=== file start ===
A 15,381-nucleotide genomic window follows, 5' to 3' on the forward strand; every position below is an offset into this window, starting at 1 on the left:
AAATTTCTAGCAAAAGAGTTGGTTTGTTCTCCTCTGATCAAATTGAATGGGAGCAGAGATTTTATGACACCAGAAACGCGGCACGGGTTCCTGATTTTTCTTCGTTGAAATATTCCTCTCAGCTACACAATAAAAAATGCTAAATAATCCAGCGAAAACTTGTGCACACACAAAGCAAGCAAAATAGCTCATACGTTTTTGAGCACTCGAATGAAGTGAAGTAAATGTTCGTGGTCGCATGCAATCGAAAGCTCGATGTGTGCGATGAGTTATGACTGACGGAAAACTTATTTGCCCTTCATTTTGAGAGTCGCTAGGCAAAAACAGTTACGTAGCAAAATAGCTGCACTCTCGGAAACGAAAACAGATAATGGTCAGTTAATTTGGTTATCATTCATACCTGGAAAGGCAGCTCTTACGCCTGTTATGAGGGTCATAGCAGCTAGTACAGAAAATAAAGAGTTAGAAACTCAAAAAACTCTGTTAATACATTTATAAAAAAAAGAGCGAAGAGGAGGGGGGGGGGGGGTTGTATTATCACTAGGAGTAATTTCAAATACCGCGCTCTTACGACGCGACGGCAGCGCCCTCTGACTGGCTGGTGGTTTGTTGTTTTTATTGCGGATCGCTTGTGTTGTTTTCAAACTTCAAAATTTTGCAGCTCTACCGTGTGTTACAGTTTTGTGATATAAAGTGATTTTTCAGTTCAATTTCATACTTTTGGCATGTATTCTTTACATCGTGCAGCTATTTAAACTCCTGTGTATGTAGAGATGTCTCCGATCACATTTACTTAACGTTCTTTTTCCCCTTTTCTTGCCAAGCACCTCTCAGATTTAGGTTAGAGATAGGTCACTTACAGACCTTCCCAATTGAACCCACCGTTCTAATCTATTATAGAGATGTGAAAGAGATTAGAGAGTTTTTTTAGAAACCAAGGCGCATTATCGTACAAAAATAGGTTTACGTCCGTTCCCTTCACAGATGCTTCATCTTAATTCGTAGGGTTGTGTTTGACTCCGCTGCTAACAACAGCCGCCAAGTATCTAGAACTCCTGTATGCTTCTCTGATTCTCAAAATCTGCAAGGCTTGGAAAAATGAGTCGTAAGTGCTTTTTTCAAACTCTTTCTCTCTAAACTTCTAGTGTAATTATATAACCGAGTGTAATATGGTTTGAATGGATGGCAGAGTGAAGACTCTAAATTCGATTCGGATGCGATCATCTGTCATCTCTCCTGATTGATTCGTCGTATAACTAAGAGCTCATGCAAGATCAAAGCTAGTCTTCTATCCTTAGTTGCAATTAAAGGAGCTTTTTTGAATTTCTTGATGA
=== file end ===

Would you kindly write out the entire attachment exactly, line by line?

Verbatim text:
A 15,381-nucleotide genomic window follows, 5' to 3' on the forward strand; every position below is an offset into this window, starting at 1 on the left:
AAATTTCTAGCAAAAGAGTTGGTTTGTTCTCCTCTGATCAAATTGAATGGGAGCAGAGATTTTATGACACCAGAAACGCGGCACGGGTTCCTGATTTTTCTTCGTTGAAATATTCCTCTCAGCTACACAATAAAAAATGCTAAATAATCCAGCGAAAACTTGTGCACACACAAAGCAAGCAAAATAGCTCATACGTTTTTGAGCACTCGAATGAAGTGAAGTAAATGTTCGTGGTCGCATGCAATCGAAAGCTCGATGTGTGCGATGAGTTATGACTGACGGAAAACTTATTTGCCCTTCATTTTGAGAGTCGCTAGGCAAAAACAGTTACGTAGCAAAATAGCTGCACTCTCGGAAACGAAAACAGATAATGGTCAGTTAATTTGGTTATCATTCATACCTGGAAAGGCAGCTCTTACGCCTGTTATGAGGGTCATAGCAGCTAGTACAGAAAATAAAGAGTTAGAAACTCAAAAAACTCTGTTAATACATTTATAAAAAAAAGAGCGAAGAGGAGGGGGGGGGGGGGTTGTATTATCACTAGGAGTAATTTCAAATACCGCGCTCTTACGACGCGACGGCAGCGCCCTCTGACTGGCTGGTGGTTTGTTGTTTTTATTGCGGATCGCTTGTGTTGTTTTCAAACTTCAAAATTTTGCAGCTCTACCGTGTGTTACAGTTTTGTGATATAAAGTGATTTTTCAGTTCAATTTCATACTTTTGGCATGTATTCTTTACATCGTGCAGCTATTTAAACTCCTGTGTATGTAGAGATGTCTCCGATCACATTTACTTAACGTTCTTTTTCCCCTTTTCTTGCCAAGCACCTCTCAGATTTAGGTTAGAGATAGGTCACTTACAGACCTTCCCAATTGAACCCACCGTTCTAATCTATTATAGAGATGTGAAAGAGATTAGAGAGTTTTTTTAGAAACCAAGGCGCATTATCGTACAAAAATAGGTTTACGTCCGTTCCCTTCACAGATGCTTCATCTTAATTCGTAGGGTTGTGTTTGACTCCGCTGCTAACAACAGCCGCCAAGTATCTAGAACTCCTGTATGCTTCTCTGATTCTCAAAATCTGCAAGGCTTGGAAAAATGAGTCGTAAGTGCTTTTTTCAAACTCTTTCTCTCTAAACTTCTAGTGTAATTATATAACCGAGTGTAATATGGTTTGAATGGATGGCAGAGTGAAGACTCTAAATTCGATTCGGATGCGATCATCTGTCATCTCTCCTGATTGATTCGTCGTATAACTAAGAGCTCATGCAAGATCAAAGCTAGTCTTCTATCCTTAGTTGCAATTAAAGGAGCTTTTTTGAATTTCTTGATGA